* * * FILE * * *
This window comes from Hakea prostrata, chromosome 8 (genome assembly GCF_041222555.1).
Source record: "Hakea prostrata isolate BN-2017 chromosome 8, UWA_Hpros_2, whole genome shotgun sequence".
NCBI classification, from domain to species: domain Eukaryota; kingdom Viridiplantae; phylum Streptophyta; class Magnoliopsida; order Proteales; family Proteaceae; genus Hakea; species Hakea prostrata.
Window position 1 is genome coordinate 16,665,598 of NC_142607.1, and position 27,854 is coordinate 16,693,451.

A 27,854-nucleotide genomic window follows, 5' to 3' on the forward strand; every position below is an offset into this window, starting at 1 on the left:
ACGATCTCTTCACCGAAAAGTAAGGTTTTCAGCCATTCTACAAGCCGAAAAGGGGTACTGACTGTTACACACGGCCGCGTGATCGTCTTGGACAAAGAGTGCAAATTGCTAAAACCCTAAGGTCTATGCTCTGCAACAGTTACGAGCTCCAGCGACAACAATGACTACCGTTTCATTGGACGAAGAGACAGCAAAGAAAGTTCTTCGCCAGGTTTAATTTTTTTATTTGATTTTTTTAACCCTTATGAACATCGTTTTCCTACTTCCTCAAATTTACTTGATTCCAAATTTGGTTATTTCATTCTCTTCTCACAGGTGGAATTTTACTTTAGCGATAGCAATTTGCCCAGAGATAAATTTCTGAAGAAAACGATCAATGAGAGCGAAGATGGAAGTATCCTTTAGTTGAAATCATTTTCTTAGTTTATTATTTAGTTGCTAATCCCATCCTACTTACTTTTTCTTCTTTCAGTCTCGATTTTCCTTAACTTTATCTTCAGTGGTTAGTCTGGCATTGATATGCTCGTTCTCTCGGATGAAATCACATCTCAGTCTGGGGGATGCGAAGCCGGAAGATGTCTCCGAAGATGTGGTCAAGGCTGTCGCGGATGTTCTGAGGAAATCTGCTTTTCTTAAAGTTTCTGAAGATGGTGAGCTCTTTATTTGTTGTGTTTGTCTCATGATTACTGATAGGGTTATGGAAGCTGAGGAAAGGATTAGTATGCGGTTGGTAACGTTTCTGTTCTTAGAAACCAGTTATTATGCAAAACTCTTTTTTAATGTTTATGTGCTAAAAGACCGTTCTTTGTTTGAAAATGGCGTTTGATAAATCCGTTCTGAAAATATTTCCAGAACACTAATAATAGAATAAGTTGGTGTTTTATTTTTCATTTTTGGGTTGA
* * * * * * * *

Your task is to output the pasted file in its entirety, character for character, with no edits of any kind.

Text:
This window comes from Hakea prostrata, chromosome 8 (genome assembly GCF_041222555.1).
Source record: "Hakea prostrata isolate BN-2017 chromosome 8, UWA_Hpros_2, whole genome shotgun sequence".
NCBI classification, from domain to species: domain Eukaryota; kingdom Viridiplantae; phylum Streptophyta; class Magnoliopsida; order Proteales; family Proteaceae; genus Hakea; species Hakea prostrata.
Window position 1 is genome coordinate 16,665,598 of NC_142607.1, and position 27,854 is coordinate 16,693,451.

A 27,854-nucleotide genomic window follows, 5' to 3' on the forward strand; every position below is an offset into this window, starting at 1 on the left:
ACGATCTCTTCACCGAAAAGTAAGGTTTTCAGCCATTCTACAAGCCGAAAAGGGGTACTGACTGTTACACACGGCCGCGTGATCGTCTTGGACAAAGAGTGCAAATTGCTAAAACCCTAAGGTCTATGCTCTGCAACAGTTACGAGCTCCAGCGACAACAATGACTACCGTTTCATTGGACGAAGAGACAGCAAAGAAAGTTCTTCGCCAGGTTTAATTTTTTTATTTGATTTTTTTAACCCTTATGAACATCGTTTTCCTACTTCCTCAAATTTACTTGATTCCAAATTTGGTTATTTCATTCTCTTCTCACAGGTGGAATTTTACTTTAGCGATAGCAATTTGCCCAGAGATAAATTTCTGAAGAAAACGATCAATGAGAGCGAAGATGGAAGTATCCTTTAGTTGAAATCATTTTCTTAGTTTATTATTTAGTTGCTAATCCCATCCTACTTACTTTTTCTTCTTTCAGTCTCGATTTTCCTTAACTTTATCTTCAGTGGTTAGTCTGGCATTGATATGCTCGTTCTCTCGGATGAAATCACATCTCAGTCTGGGGGATGCGAAGCCGGAAGATGTCTCCGAAGATGTGGTCAAGGCTGTCGCGGATGTTCTGAGGAAATCTGCTTTTCTTAAAGTTTCTGAAGATGGTGAGCTCTTTATTTGTTGTGTTTGTCTCATGATTACTGATAGGGTTATGGAAGCTGAGGAAAGGATTAGTATGCGGTTGGTAACGTTTCTGTTCTTAGAAACCAGTTATTATGCAAAACTCTTTTTTAATGTTTATGTGCTAAAAGACCGTTCTTTGTTTGAAAATGGCGTTTGATAAATCCGTTCTGAAAATATTTCCAGAACACTAATAATAGAATAAGTTGGTGTTTTATTTTTCATTTTTGGGTTGA